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#IDAHOBIT2020: A Call to End Discriminatory Practices based on Sexual Orientation

 #IDAHOBIT2020: A Call to End Discriminatory Practices based on Sexual Orientation 

A public statement in light of the passing of Anjana Hareesh




May 17, 2020

The Gender Security Project works to expand the scope of the global understanding of gender at the policy, legal, and institutional level through research, advocacy, and education. Today, as we observe the International Day Against Homophobia, Biphobia, Intersexism, and Transphobia (IDAHOBIT), we register our deep sadness, horror, and rage at the death of Anjana Hareesh, a 21-year old bisexual person who was found dead in Goa on May 12, 2020 as reported by thenewsminute.com. This is a big loss for the LGBTQIA+ community in India, and for humanity at large.

While the police have filed a case of unnatural death, there is reason to believe that this may be a case of death by suicide. Originally from Kerala, she was a student of the Brennen College in Thalassery. Her live videos, and statements made by her friends, indicate that she had come out to her family some time ago. However, this act of courage had not been received well by them. They pushed her without her consent, to undergo ‘conversion therapy’. We believe that this is a euphemistic term for brutal violence done unto LGBTQIA+ people in institutional settings such as family and marriage in order to ‘change’ their sexual orientation or gender identity.

Anjana had accused her family of physical and mental abuse, as reported on edexlive.com. In a video posted on Facebook on March 13, she recalled incidents of forced solitary confinement in a mental health facility at the insistence of her family because they believe that this ‘treatment’ would ‘cure’ her of her bisexuality. We assert that this attempt to violate her personhood, erase her bodily autonomy, and take away her dignity cannot be called therapy. It is merely a desperate act of ensuring conformity in a cis-hetero-patriarchal society. 

Anjana was put on heavy medication, as mentioned in a report on gaylaxymag.com. This affected her physical well-being and her mental health. We register our protest against mental health professionals who offer conversion therapy services in collusion with misguided family members. Instead of supporting LGBTQIA+ clients who experience structural violence, they use their position of expert knowledge to reinforce normative ideas about gender and sexuality.

A grave violation of basic human rights
In the Indian Journal of Medical Ethics, Suravi Patra, Assistant Professor at the Department of Psychiatry, All India Institute of Medical Sciences, Bhubaneswar, writes, “Trying to change the sexual orientation of people against their wishes is a serious breach of their autonomy as homosexuality per se does not cause any life-threatening risk to justify overriding the principle of autonomy...conversion therapy is known to adversely affect mental health in terms of generating feelings of shame, which can further aggravate negative affective states such as depression and anxiety.”  Bisexual people experience even greater stigma since they resist the heterosexual-homosexual binary.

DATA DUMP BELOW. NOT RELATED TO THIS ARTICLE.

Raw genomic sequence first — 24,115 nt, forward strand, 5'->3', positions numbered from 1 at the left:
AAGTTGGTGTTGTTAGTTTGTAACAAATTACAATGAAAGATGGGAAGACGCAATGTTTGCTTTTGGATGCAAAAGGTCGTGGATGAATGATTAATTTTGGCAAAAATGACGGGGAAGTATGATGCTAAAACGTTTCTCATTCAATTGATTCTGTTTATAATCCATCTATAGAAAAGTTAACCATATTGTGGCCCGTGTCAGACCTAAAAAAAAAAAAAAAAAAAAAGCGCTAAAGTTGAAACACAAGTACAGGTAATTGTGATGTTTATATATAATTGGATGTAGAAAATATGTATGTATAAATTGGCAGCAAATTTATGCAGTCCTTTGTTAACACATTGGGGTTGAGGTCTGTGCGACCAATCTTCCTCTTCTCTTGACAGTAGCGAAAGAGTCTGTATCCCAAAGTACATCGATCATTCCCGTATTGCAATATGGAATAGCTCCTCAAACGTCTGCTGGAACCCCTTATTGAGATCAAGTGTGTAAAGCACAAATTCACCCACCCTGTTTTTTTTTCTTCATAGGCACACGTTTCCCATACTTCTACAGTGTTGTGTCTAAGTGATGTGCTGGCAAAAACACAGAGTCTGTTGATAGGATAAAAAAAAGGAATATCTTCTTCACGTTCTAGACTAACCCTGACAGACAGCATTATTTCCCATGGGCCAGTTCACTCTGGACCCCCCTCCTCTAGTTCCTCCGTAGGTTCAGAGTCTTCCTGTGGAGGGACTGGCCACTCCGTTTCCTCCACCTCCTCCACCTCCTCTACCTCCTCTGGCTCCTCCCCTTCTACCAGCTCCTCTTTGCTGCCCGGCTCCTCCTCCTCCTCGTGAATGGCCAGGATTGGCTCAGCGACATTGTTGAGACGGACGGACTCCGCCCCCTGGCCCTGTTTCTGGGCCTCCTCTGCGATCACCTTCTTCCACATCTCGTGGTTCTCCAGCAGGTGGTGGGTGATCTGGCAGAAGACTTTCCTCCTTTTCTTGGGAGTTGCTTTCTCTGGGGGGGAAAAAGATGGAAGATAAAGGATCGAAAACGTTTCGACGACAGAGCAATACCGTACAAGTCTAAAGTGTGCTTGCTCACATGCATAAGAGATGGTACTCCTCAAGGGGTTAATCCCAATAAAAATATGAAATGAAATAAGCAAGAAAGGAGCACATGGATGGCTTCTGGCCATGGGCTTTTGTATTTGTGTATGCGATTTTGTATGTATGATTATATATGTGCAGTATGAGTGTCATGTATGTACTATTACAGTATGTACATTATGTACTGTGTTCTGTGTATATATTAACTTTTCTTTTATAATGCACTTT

The opening words of the Universal Declaration of Human Rights are unequivocal: “All human beings are born free and equal in dignity and rights.” This position has been confirmed repeatedly in resolutions, reports, documents, and resources offering general guidance issued by several treaty bodies, such as the United Nations Human Rights Committee, the Committee on Economic, Social and Cultural Rights, the Committee on the Rights of the Child, the Committee against Torture, and the Committee on the Elimination of Discrimination against Women. The UN Human Rights Council through resolution A/HRC/RES/32, called for the protection against violence and discrimination based on sexual orientation and gender identity. 

Article 21 of the Constitution of India guarantees the right to life and personal liberty. The provision reads: “No person shall be deprived of his life or personal liberty except according to procedure established by law.”  The right to life has been interpreted to mean something more than a mere animal existence, and to include the right to lead a healthy life in order to enjoy all faculties of the human body in their prime conditions - and includes the right to protection of a person's dignity.

Chief Justice Dipak Misra, in Navtej Singh Johar v. Union of India, the decision that decriminalized consensual same sex relations in September 2018 recognized the extension of the right to life to the LGBT community to lead their lives with dignity, and noted that this constitutes the essence of liberty and freedom. He noted: "The rights of the LGBT community inhere in the right to life, dwell in privacy and dignity and they constitute the essence of liberty and freedom." In effect, the decision ruled that any form of discrimination on the basis of one’s sexual orientation is a violation of the Constitution of India. 

Acknowledging that conversion therapy is a grave violation of human rights and disrespect of one’s freedom to pursue and lead a life that enables each individual to achieve their full potential, and that such violations of human rights can impact the mental well-being of individuals and lead to suicide, the Gender Security Project appeals to parents, guardians, and society at large to acknowledge and action the truth that conversion therapy (and other discriminatory actions and conduct that targets an individual’s sexual orientation) is a violation of human rights, and to both refuse to partake in and call out the practice actively. The Gender Security Project also appeals to service providers -- lawyers and therapists in particular -- to invest in queer affirmative approaches and practice.